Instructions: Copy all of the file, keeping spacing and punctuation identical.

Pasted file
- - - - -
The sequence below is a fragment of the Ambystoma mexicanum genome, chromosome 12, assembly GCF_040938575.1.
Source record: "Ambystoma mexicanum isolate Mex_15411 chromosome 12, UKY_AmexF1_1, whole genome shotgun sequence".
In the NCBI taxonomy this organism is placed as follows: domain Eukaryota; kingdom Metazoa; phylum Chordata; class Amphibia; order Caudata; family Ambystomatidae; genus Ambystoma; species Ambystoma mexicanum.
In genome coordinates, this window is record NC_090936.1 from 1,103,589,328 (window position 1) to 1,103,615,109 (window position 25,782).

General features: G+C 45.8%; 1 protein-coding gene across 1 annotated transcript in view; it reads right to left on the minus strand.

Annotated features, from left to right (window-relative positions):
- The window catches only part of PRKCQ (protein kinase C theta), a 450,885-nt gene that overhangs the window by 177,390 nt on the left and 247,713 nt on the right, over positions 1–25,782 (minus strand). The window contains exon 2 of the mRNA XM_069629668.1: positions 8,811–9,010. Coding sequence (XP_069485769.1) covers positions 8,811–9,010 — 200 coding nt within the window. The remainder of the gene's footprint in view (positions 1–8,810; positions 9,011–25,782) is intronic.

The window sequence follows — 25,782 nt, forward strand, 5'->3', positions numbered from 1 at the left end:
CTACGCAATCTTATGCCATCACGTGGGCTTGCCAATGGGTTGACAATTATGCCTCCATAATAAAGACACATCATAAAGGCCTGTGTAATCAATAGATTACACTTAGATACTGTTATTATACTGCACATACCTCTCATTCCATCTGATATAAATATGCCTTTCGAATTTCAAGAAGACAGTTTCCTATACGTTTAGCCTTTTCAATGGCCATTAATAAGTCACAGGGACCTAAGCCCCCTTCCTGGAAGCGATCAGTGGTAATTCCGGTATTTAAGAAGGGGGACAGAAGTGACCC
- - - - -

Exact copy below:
The sequence below is a fragment of the Ambystoma mexicanum genome, chromosome 12, assembly GCF_040938575.1.
Source record: "Ambystoma mexicanum isolate Mex_15411 chromosome 12, UKY_AmexF1_1, whole genome shotgun sequence".
In the NCBI taxonomy this organism is placed as follows: domain Eukaryota; kingdom Metazoa; phylum Chordata; class Amphibia; order Caudata; family Ambystomatidae; genus Ambystoma; species Ambystoma mexicanum.
In genome coordinates, this window is record NC_090936.1 from 1,103,589,328 (window position 1) to 1,103,615,109 (window position 25,782).

General features: G+C 45.8%; 1 protein-coding gene across 1 annotated transcript in view; it reads right to left on the minus strand.

Annotated features, from left to right (window-relative positions):
- The window catches only part of PRKCQ (protein kinase C theta), a 450,885-nt gene that overhangs the window by 177,390 nt on the left and 247,713 nt on the right, over positions 1–25,782 (minus strand). The window contains exon 2 of the mRNA XM_069629668.1: positions 8,811–9,010. Coding sequence (XP_069485769.1) covers positions 8,811–9,010 — 200 coding nt within the window. The remainder of the gene's footprint in view (positions 1–8,810; positions 9,011–25,782) is intronic.

The window sequence follows — 25,782 nt, forward strand, 5'->3', positions numbered from 1 at the left end:
CTACGCAATCTTATGCCATCACGTGGGCTTGCCAATGGGTTGACAATTATGCCTCCATAATAAAGACACATCATAAAGGCCTGTGTAATCAATAGATTACACTTAGATACTGTTATTATACTGCACATACCTCTCATTCCATCTGATATAAATATGCCTTTCGAATTTCAAGAAGACAGTTTCCTATACGTTTAGCCTTTTCAATGGCCATTAATAAGTCACAGGGACCTAAGCCCCCTTCCTGGAAGCGATCAGTGGTAATTCCGGTATTTAAGAAGGGGGACAGAAGTGACCC